It’s actually surprisingly difficult to just kill one kind of bacteria, so we inevitably, crudely, just kill them all. This is a mistake, but one that has not been considered greatly until relatively recently, as we are becoming increasingly aware of the effects of our industrialised diets and our naive attitudes to date. There are around 30-40 species that make up 99% of our microbiota (with hundreds more making rare appearances in the remaining 1%), or which only a few have been studied in any depth. There’s so much we don’t know, so of course, let’s just kill it off and hope it wasn’t useful!
Fortunately, the lion’s share of bacteria that can confer some form of beneficial effect are often the same ones that occur spontaneously in fermented foods, and so are both already well known and well researched. One of the most important is the Lactobacillus genus, whose name is the “L.” in many of your dietary supplements. Interestingly, Lactobacillus are found in large numbers both in the intestines and the vagina, which may go some way towards explaining my female friend’s assertions that live cultured yoghurt, topically applied, is a good cure for thrush.
Lactobacillus gets the name from their habit of producing lactic acid, which in turn is named after the Latin for milk (lac). This is the acid the eats away at the enamel on my teeth and is the lactic acid that can build up in your muscles during exercise. Several thousand years ago, a genetic mutation occurred in multiple locations that allowed humans to continue to digest the lactose sugars in animal milk after infancy. The rest of you who are lactose intolerant, the enzymes produced by certain L. species added to yoghurt may help in your digestion of it.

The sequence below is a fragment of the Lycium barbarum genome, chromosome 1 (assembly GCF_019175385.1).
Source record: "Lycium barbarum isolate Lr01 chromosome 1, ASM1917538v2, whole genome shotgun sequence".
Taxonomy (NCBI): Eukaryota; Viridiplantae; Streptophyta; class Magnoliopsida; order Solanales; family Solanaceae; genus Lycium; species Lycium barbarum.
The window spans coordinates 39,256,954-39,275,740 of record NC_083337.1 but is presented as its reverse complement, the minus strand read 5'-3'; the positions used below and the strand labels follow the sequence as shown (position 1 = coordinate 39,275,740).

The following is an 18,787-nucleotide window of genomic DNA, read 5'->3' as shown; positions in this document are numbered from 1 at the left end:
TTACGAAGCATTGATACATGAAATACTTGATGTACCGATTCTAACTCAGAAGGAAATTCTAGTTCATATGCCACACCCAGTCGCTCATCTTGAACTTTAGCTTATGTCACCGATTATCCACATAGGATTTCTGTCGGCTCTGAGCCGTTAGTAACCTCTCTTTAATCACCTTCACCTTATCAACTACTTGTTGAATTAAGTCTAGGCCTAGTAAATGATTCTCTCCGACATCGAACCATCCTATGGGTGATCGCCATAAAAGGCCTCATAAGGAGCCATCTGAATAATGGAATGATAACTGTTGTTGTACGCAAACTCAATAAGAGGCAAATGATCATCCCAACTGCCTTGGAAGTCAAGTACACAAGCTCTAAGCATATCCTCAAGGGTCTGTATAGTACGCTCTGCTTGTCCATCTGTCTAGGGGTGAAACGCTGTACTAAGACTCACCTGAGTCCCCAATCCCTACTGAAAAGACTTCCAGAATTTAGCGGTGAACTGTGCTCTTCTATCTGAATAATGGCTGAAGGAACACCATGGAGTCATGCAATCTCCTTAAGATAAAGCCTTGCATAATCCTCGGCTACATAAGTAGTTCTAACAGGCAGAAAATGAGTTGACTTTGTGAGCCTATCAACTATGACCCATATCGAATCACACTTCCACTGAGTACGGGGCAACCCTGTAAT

One strain of L. Rhamnosus, known as Lactobacillus Rhamnosus GG (ATCC 53103) is the most studied probiotic bacterium on the planet (over 800 separate reports), which is either as a result of commercial interests, or its ability to improve a multitude of symptoms or both. I read with interest that, like D Mannose, L. Rhamnosus evidently prevents pathogens from adhering to the lining of the vagina and urinary system. And both L. Rhamnosus and L. Plantarum appear to have benefits for those suffering with IBS. This much I know, when I’ve got a funky tum, it’s live fermented foods I reach for first over anything. As I’ve written elsewhere, I’ve absolutely cured myself in the past of chronic gut aches with the addition of fermented porridge, cider vinegar and sauerkraut to my diet.
But as I write this, I’ve got to confess, there’s some tightness in there brewing up. It’s just a little prod, but I’ve probably not been keeping on top of what I’m eating. Pathogens are like weeds, they need attention before they take over the whole garden.
Graeme Walker, July 2018